Cops with cameras: the good and the bad
The Montreal Policemen's Brotherhood is proposing that officers be equipped with uniform-mounted cameras that can be used to video-tape various interventions.
The union says in other jurisdictions where police officers are equipped with point-of-view cameras, the use of force by officers and assaults on officers drops by as much as 60%.
One system is currently being tested in Edmonton.
Small video cameras are mounted just below the shoulder.
They are not on all the time, but must be activated and police have to tell the person they are dealing with that they are being videotaped.
Officers who have used the cameras say just knowing that the camera is on often defuses what could become a tense situation.
Fo Niemi is the executive director of the Centre for Research-Action on Race Relations. He also believes the cameras could help to defuse a tense situation.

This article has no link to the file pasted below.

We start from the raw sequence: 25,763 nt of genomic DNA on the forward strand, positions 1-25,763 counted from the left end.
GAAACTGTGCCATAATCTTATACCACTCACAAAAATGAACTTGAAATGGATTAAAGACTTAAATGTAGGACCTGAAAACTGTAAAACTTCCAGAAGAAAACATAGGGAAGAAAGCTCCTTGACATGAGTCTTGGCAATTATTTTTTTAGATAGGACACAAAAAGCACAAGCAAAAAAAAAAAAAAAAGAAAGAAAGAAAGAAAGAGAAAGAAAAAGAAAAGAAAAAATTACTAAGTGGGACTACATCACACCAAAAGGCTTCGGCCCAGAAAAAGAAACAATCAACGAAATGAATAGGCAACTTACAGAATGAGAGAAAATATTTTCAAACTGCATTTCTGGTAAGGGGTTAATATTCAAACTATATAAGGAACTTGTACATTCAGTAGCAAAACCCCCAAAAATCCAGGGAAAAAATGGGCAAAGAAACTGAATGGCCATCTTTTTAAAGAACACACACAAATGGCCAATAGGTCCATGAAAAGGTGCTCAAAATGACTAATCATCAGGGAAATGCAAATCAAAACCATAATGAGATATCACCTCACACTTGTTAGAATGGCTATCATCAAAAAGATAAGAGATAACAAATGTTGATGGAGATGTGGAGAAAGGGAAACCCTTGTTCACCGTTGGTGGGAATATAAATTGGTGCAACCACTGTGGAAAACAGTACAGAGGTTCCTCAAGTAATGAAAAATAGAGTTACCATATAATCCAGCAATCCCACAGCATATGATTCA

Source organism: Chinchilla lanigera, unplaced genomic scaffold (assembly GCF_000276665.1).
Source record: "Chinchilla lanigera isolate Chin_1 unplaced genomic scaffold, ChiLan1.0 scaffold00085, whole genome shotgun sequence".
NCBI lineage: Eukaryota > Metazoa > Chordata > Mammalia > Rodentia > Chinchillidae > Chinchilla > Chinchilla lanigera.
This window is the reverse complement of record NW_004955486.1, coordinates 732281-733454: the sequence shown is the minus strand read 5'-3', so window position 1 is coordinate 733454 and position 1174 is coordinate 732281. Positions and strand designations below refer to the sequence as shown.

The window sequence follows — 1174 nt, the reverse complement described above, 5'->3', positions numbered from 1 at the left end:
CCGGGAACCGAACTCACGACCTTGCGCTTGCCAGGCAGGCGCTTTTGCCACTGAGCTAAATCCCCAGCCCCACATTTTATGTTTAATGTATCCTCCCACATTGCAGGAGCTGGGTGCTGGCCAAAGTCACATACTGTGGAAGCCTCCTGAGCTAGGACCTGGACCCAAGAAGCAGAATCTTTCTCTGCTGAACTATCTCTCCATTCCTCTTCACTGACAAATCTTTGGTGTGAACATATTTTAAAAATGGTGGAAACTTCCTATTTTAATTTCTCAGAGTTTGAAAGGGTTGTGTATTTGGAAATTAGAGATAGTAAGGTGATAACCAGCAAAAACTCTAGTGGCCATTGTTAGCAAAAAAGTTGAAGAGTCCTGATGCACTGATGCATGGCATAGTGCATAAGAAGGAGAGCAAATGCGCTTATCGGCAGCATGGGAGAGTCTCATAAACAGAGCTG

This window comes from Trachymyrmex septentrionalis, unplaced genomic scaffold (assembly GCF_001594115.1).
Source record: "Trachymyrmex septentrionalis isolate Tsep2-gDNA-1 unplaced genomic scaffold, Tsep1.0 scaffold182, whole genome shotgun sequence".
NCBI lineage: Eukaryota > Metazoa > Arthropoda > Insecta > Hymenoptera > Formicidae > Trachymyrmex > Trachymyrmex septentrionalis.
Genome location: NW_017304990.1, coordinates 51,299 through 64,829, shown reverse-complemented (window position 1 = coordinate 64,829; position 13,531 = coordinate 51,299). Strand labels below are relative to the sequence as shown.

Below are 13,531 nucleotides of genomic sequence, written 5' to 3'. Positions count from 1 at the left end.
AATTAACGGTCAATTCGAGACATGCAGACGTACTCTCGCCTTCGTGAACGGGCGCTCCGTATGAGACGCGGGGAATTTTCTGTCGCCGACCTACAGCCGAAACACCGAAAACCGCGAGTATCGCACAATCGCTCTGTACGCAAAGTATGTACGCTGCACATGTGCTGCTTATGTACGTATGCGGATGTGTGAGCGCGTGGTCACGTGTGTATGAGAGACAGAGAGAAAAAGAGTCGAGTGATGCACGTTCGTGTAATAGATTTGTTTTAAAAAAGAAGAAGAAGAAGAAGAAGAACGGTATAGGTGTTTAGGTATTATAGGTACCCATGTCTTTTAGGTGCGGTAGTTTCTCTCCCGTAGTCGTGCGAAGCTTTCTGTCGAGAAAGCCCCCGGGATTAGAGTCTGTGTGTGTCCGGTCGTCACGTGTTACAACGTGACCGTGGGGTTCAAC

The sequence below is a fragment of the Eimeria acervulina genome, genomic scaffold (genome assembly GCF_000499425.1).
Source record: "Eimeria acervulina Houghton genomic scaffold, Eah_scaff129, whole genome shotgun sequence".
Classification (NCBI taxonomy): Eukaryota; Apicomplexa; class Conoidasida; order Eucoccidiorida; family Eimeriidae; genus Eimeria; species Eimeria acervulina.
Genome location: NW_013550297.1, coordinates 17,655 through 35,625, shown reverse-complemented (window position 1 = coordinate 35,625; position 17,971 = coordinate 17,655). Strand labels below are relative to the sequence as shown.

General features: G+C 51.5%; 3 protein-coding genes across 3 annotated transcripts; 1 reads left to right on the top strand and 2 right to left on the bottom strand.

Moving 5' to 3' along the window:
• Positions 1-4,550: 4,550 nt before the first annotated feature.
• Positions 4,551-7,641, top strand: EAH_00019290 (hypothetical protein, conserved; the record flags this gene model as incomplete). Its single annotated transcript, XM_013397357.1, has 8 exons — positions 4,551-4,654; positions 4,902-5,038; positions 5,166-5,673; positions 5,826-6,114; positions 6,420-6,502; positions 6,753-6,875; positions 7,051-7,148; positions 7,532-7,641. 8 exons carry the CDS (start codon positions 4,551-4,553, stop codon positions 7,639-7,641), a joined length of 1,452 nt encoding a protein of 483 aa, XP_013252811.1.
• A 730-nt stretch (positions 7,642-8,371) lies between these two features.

"Camera monitoring whether it's on an uniform, on a street, or in a cop car, would certainly make everyone more cautious," he says.
However, there is the bad side too. Niemi says there are many privacy and civil rights issues to consider.
"For example, when an officer makes an intervention, when does he or she turn on the camera, when does he or she turn off the camera, what is the camera capturing?"
Not to mention the legal questions that may also arise from this.
"Whether the camera and the footage can be used, and to what extent can it be used in case of a lawsuit?"
Police management say the idea is interesting and may be worth further discussion, but no pilot project is planned for now.
Photo Credit: policeone.com